The train will be able to achieve 620km/h and will be available for use within next ten years
China has built a prototype train that can achieve the speed of 620 km/h. The train was revealed at a 163 meters long test track in Chengdu recently. It uses high-temperature superconducting (HTS) maglev (derived from magnetic levitation) technology uses magnets on the tracks and vehicle to repel one another, resulting in a frictionless surface allows extremely high speeds.
The concept has been around since 1960s but very few trains that actually use the technology exist. HTS technology allows the train to float without the use of electricity and move so easily a person can push it with their hand.
When will it be actually hitting the tracks?
Vice president of Southwest Jiaotong University Professor He Chuan said that the train could be “operational” within three to 10 years. His university is involved in the project.
“Sichuan has rich rare earth resources, which is very beneficial to our construction of permanent magnet tracks, thus promoting the faster development of experiments,” the professor added.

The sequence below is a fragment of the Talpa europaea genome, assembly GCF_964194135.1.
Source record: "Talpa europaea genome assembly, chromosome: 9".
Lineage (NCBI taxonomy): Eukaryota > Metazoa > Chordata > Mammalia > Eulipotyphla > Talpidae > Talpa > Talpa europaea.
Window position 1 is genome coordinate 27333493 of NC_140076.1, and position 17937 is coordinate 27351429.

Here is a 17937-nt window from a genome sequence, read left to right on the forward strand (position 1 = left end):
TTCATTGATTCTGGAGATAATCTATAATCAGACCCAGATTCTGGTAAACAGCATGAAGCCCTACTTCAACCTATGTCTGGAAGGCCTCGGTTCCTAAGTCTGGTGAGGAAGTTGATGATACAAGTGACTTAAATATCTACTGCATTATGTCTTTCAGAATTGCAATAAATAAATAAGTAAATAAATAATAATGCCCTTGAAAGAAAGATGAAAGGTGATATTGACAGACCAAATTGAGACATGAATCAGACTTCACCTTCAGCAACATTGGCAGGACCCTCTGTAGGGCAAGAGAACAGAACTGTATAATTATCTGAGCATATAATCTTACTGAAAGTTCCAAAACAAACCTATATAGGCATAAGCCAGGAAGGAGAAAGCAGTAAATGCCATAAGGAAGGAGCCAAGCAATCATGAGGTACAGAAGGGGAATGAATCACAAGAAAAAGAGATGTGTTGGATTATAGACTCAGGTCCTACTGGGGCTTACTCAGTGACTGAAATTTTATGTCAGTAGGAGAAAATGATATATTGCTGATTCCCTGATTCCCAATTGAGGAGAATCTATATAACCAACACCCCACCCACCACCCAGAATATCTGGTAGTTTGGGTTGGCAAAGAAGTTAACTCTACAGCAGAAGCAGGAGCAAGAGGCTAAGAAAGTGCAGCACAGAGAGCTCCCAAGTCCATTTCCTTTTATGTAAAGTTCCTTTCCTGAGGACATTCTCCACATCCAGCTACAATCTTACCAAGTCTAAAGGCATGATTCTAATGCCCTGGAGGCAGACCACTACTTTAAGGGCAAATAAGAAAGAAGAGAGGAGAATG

Deputy Director for the Southwest Jiaotong University research project Deng Zigang said that the technology hasn’t been tested in real life situations previously. “Although the theory sounds good, everyone saw it (HTS maglev technology) as a lab toy in the past, without tests in a real situation,” he said.
China’s high speed trains
China has one of the more advanced train systems in the world and has been using Maglev technology since 2003. The first such train links Shanghai Pudong Airport and Longyang Road in the eastern side of Shanghai and travels at a pace of 431km/h.
Last year, China unveiled a new 174-kilometer high-speed railway line connecting Beijing with Zhangjiakou, the city that will host the 2022 Winter Olympics. The travel time is lowered to a mere 47 minutes from the previous three hours as a result.